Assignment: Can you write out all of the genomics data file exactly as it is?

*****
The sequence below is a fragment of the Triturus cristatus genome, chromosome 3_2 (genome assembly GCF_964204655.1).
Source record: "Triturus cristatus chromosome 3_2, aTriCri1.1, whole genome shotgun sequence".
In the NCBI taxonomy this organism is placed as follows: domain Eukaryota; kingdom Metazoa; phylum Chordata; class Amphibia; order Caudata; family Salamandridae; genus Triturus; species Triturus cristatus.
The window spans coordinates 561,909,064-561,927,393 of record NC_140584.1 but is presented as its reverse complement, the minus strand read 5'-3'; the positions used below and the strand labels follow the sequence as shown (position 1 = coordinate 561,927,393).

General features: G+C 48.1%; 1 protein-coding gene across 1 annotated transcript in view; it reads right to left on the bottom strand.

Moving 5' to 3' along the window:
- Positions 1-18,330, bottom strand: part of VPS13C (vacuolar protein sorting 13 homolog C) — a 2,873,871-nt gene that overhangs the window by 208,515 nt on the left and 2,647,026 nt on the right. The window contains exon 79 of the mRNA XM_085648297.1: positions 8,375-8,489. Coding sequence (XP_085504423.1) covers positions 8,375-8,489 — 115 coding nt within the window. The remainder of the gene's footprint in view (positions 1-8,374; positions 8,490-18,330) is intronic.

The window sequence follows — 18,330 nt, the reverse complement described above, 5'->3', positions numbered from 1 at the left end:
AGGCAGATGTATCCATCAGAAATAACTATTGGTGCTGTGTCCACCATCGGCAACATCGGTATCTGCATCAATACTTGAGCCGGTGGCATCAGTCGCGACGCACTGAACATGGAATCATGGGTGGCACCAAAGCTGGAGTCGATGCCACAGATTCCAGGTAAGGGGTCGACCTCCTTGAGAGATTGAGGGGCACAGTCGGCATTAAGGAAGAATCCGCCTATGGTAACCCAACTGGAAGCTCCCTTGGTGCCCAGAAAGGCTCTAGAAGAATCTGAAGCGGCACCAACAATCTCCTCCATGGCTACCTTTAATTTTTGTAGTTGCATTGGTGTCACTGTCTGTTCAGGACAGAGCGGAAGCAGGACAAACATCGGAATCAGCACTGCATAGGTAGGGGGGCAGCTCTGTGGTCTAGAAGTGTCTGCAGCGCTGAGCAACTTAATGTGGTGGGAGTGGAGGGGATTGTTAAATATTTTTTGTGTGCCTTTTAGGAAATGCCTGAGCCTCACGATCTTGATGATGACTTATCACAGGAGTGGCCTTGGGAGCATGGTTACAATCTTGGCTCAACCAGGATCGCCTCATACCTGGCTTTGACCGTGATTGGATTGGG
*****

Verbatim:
The sequence below is a fragment of the Triturus cristatus genome, chromosome 3_2 (genome assembly GCF_964204655.1).
Source record: "Triturus cristatus chromosome 3_2, aTriCri1.1, whole genome shotgun sequence".
In the NCBI taxonomy this organism is placed as follows: domain Eukaryota; kingdom Metazoa; phylum Chordata; class Amphibia; order Caudata; family Salamandridae; genus Triturus; species Triturus cristatus.
The window spans coordinates 561,909,064-561,927,393 of record NC_140584.1 but is presented as its reverse complement, the minus strand read 5'-3'; the positions used below and the strand labels follow the sequence as shown (position 1 = coordinate 561,927,393).

General features: G+C 48.1%; 1 protein-coding gene across 1 annotated transcript in view; it reads right to left on the bottom strand.

Moving 5' to 3' along the window:
- Positions 1-18,330, bottom strand: part of VPS13C (vacuolar protein sorting 13 homolog C) — a 2,873,871-nt gene that overhangs the window by 208,515 nt on the left and 2,647,026 nt on the right. The window contains exon 79 of the mRNA XM_085648297.1: positions 8,375-8,489. Coding sequence (XP_085504423.1) covers positions 8,375-8,489 — 115 coding nt within the window. The remainder of the gene's footprint in view (positions 1-8,374; positions 8,490-18,330) is intronic.

The window sequence follows — 18,330 nt, the reverse complement described above, 5'->3', positions numbered from 1 at the left end:
AGGCAGATGTATCCATCAGAAATAACTATTGGTGCTGTGTCCACCATCGGCAACATCGGTATCTGCATCAATACTTGAGCCGGTGGCATCAGTCGCGACGCACTGAACATGGAATCATGGGTGGCACCAAAGCTGGAGTCGATGCCACAGATTCCAGGTAAGGGGTCGACCTCCTTGAGAGATTGAGGGGCACAGTCGGCATTAAGGAAGAATCCGCCTATGGTAACCCAACTGGAAGCTCCCTTGGTGCCCAGAAAGGCTCTAGAAGAATCTGAAGCGGCACCAACAATCTCCTCCATGGCTACCTTTAATTTTTGTAGTTGCATTGGTGTCACTGTCTGTTCAGGACAGAGCGGAAGCAGGACAAACATCGGAATCAGCACTGCATAGGTAGGGGGGCAGCTCTGTGGTCTAGAAGTGTCTGCAGCGCTGAGCAACTTAATGTGGTGGGAGTGGAGGGGATTGTTAAATATTTTTTGTGTGCCTTTTAGGAAATGCCTGAGCCTCACGATCTTGATGATGACTTATCACAGGAGTGGCCTTGGGAGCATGGTTACAATCTTGGCTCAACCAGGATCGCCTCATACCTGGCTTTGACCGTGATTGGATTGGG